BMW Professional media, navigation and Bluetooth package, £2415
Reversing assist camera, £310
Front electric seat adjustment with driver memory, £885
Front side-view cameras, £300
Sport leather steering wheel, £110
Visibility package with adaptive xenon headlamps, auto high beam, auto wipers and headlamp wash, £1200

That’s a grand total of £9030 on extras. Phew. Seems quite steep and I’d certainly do without a few of the optional toys. I’ll reserve judgment on most, but the 20in alloys are already too keen to rumble and roar where they should purr, while the side-view cameras for nosing out of T-junctions are surely a lens too far. The reversing camera is much better, especially since the 5 GT’s rump is very high, although the rear-view camera has been getting filthy in the recent winter weather.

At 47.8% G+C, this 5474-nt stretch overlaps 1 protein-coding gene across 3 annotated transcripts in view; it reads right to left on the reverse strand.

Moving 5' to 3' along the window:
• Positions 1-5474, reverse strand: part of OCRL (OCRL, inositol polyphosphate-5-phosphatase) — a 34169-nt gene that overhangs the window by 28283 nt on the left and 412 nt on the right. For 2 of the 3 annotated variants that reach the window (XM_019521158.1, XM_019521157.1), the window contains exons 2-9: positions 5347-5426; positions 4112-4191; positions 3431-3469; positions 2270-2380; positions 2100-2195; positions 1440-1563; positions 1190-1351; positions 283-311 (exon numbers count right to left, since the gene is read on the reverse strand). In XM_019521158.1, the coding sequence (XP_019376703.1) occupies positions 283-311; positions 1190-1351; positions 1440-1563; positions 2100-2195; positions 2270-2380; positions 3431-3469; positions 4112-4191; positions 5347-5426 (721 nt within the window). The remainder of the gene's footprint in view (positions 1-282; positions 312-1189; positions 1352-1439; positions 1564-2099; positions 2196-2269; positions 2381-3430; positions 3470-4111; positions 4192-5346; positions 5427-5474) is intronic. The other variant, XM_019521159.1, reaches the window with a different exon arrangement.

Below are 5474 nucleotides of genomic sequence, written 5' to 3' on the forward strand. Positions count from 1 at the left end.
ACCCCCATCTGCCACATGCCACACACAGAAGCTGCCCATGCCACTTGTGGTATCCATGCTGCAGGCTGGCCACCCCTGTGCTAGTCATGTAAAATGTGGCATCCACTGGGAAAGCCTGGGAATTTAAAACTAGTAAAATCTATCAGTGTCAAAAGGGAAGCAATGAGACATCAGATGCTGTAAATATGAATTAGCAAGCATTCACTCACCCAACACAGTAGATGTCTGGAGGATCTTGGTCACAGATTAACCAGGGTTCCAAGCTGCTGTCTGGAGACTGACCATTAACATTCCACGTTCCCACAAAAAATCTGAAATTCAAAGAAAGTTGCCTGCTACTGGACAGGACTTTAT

But I love the head-up display, which includes sat-nav instructions as well as speed and basic warning icons. The xenon headlamps are a boon at this dark, dank time of year, too, and I’m enjoying getting to know the automatic high beam assist. I tend to be in the ‘what’s wrong with DIY’ school of technology, but the auto-dippers seem to be a useful aid at night time, allowing you to concentrate on driving instead of stabbing the indicator stalk.

More on the driving manners of our 530d GT SE next time. There’s much to report…

By Tim Pollard


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About Tim Pollard

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A tech enthusiast and content writer, has a knack for simplifying complex technical information. He enjoys researching and writing about the latest gadgets and technology trends. He has a degree in computer science and is experienced in creating content for tech blogs and websites.